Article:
Parrots rarely bite in the wild and when they do, it is usually for defensive
reasons. A parrot's first instinct is to flee confrontation except when it
comes to territorial issues related to guarding a nest. Aggression in the
wild is often expressed through body language and loud vocalizations.
Parrot bites are undoubtedly emotionally and
physically painful to humans. As hard as it is for us, we just shouldn't
take it personally. Armed with the power of observation and
knowledge of a bird's body language, most bites can be avoided. If we are
bitten, it is usually our own fault for being insensitive to their signals or
for failing to control their environment.
Biting is essentially a learned behavior that
a bird uses to avoid doing something they don't want to do or to get something
they want. It often arises out of frustration over the fact we fail
to recognize and respect the other clues they provide us as to their mental and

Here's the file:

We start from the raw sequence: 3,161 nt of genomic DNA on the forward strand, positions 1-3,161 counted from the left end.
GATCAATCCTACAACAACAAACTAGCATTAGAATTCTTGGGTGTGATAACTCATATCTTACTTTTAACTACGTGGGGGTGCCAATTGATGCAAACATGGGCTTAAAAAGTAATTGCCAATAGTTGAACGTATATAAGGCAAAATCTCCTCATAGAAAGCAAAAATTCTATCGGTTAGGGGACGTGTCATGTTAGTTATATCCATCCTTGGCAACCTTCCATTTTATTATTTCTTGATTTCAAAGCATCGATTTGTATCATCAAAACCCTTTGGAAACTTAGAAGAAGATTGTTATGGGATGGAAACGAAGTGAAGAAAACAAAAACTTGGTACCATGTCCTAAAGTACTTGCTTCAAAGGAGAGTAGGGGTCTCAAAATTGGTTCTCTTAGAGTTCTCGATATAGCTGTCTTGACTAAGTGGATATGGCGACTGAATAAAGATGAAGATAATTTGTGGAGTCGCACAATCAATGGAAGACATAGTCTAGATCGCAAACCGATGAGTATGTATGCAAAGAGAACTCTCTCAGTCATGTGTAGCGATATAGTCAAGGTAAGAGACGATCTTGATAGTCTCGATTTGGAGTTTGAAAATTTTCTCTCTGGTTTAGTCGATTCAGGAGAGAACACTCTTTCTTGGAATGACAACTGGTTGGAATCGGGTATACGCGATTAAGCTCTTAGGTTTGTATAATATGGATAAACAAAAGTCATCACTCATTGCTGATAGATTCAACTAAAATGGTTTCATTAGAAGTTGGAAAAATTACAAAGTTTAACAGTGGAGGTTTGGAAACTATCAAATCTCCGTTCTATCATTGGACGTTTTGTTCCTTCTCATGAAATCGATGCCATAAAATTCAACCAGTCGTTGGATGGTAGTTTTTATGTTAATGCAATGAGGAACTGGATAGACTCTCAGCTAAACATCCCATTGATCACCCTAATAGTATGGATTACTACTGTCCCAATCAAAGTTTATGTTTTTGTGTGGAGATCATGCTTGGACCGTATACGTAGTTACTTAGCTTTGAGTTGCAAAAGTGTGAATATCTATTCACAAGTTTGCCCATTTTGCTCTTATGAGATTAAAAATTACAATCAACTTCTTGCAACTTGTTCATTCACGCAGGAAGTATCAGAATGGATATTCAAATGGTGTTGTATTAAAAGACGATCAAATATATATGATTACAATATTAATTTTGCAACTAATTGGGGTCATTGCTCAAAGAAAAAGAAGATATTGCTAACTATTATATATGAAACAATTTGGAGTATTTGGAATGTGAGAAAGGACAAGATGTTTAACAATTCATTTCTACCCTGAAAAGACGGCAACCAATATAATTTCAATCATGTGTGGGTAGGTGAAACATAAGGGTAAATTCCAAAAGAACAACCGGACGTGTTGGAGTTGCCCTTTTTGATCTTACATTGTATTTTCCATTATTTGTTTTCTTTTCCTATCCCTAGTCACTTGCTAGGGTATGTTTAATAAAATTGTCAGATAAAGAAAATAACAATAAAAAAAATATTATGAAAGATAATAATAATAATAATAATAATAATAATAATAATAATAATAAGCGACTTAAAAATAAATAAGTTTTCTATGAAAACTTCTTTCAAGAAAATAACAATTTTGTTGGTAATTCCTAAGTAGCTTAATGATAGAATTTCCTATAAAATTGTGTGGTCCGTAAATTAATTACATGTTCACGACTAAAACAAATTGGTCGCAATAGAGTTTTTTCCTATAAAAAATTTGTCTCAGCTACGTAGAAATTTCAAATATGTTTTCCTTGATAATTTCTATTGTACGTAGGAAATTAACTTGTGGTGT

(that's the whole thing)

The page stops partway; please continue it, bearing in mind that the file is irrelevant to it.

Reasons for bird's biting:
- They want to be left alone.
- Fear or distrust of an individual or an unfamiliar
- Displaced aggression, for example, when a bird attempts
to warn his "mate" of a perceived danger by delivering a bite.
- Territorial Aggression is instinctual and is often
exhibited when you place your hand in a bird's cage.
- Over stimulation (play gone wild)
- Raging hormones (sexual maturity) often triggers
- Exploration biting (often called beaking) by young birds
learning their way in our world.
How to avoid getting bitten:
- Learn to interpret your bird's body language. Most
birds give clear warning that they are about to bite.
- Never force a bird to do something it doesn't want to do.
- Socialize your parrot at an early age to many people.
- Train your bird to respond to the basic commands: "step
up", "step down", "NO" and "okay".
If you are bitten:
- Try analyze the situation from the bird's perspective and
determine why it happened. Realize that your bird was reacting to something
in the environment.
- Avoid similar scenarios in the future (i.e., remove
source of fear, change your behavior).
- Stay calm. Don't react with lots of drama as
this "rewards" your bird.
- Use a firm "NO" and a dirty look to let them know their
behavior was unacceptable.
- Give your bird a "time out" in his cage.
- NEVER punish a bird by yelling, hitting or causing any
other harm. Birds don't understand the link between their action and
your punishment. Your will only succeed in destroying the bond of